Brutal blueprints

After a recent visit to the Brazilian capital Brasilia, Dalrymple critiques its brutalist architecture, the legacy of urban planner Lucio Costa and architect Oscar Niemeyer:
Costa and Niemeyer were both admiring followers of Le Corbusier and Communists—hence their inhuman aesthetic. Niemeyer, still alive at 103, is by all accounts a financially disinterested man (though no one ever suggested that Lenin, Stalin, or even Hitler were in it for the money—they were disinterested monsters), but it surely takes considerable stupidity, lack of moral imagination, or an egotism more profound than that of the most voracious Wall Street banker to proclaim yourself a Communist after all the human disaster that the doctrine wrought in the past century. Indeed, one pronouncement of Niemeyer captures not only this egotism, but encapsulates much of the egotistical sickness of many modern artists and architects: “Whoever goes to Brasilia may like its palaces or not, but he cannot say that he has seen anything like it before.” The same would be true, of course, if Brasilia had been built of refrigerated butter, but the originality of Brasilia is not the question.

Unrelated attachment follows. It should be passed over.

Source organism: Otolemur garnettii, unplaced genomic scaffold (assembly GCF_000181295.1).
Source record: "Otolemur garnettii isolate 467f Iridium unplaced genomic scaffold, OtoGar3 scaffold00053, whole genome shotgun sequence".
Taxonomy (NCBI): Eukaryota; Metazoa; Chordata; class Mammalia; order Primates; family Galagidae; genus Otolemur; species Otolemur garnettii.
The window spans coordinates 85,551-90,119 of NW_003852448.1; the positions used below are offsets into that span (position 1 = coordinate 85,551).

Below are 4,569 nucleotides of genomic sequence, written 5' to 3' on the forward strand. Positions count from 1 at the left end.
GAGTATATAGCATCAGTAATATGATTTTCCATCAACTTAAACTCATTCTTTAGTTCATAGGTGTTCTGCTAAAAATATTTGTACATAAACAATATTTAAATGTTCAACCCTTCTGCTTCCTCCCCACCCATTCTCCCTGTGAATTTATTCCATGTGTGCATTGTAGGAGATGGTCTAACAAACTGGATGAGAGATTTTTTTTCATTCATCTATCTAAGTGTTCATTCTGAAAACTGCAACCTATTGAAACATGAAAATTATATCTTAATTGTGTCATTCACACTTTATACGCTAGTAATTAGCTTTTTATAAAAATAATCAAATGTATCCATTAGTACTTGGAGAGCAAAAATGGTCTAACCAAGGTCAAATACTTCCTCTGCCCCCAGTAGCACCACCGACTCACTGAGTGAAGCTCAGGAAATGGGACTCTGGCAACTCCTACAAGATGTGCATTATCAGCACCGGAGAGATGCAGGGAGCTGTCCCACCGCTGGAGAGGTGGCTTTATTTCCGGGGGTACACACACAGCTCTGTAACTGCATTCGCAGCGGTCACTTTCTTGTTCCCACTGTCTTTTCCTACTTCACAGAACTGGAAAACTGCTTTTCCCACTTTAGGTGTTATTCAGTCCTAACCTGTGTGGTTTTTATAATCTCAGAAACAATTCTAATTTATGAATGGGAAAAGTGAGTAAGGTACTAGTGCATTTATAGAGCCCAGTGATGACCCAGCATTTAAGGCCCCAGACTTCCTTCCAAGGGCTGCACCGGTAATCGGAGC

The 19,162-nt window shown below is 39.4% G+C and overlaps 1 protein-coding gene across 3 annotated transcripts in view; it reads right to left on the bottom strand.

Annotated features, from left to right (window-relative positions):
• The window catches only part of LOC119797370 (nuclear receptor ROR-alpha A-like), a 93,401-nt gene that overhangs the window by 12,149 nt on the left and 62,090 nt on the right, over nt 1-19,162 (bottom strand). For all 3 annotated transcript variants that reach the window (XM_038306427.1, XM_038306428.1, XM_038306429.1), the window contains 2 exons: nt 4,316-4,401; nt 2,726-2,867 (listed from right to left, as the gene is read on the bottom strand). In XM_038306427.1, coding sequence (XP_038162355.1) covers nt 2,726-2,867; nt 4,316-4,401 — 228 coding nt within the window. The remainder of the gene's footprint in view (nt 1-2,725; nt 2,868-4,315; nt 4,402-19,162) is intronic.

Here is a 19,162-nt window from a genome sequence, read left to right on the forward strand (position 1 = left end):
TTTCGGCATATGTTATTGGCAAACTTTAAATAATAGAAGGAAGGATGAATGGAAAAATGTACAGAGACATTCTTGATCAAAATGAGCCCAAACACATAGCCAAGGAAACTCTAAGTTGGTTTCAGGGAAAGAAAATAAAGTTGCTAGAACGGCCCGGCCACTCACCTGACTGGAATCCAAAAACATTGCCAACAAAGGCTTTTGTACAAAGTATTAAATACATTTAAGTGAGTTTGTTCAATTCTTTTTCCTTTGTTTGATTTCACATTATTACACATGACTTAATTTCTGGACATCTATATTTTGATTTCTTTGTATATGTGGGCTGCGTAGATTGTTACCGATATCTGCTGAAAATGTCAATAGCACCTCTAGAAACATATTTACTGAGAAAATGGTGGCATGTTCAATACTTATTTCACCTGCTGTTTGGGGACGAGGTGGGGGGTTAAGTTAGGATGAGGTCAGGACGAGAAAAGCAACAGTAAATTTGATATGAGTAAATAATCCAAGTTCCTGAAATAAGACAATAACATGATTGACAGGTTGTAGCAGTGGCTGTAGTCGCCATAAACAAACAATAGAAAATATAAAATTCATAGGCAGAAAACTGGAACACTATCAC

What, then, did Costa do (let us forget for a moment his intentions)? He laid out a city according to the conceptions of Le Corbusier: embassies here, hotels there, entertainment facilities yet somewhere else—every quarter functionalized, disconnected by large open spaces, and not one within reach of the others except by motorized transport. Nor was shade provided for such eccentrics as might nevertheless like to walk or cycle: they were to be discouraged by the prospect of sun-stroke and heat exhaustion…
….
Man in Brasilia is essentially an insect, a kind of ant, or perhaps rather a noxious bacterium. There is a plan afoot to ensure that, before the football World Cup is held there in 2014, cars in the central area do not park on the street, but underground: parked cars on the street being a sign of human spontaneity and tendency to chaos. As Le Corbusier once exclaimed in print, “The plan, the plan is everything! The plan must rule.” What is Man, let alone a man, compared with the kind of city that I drew when I was ten?

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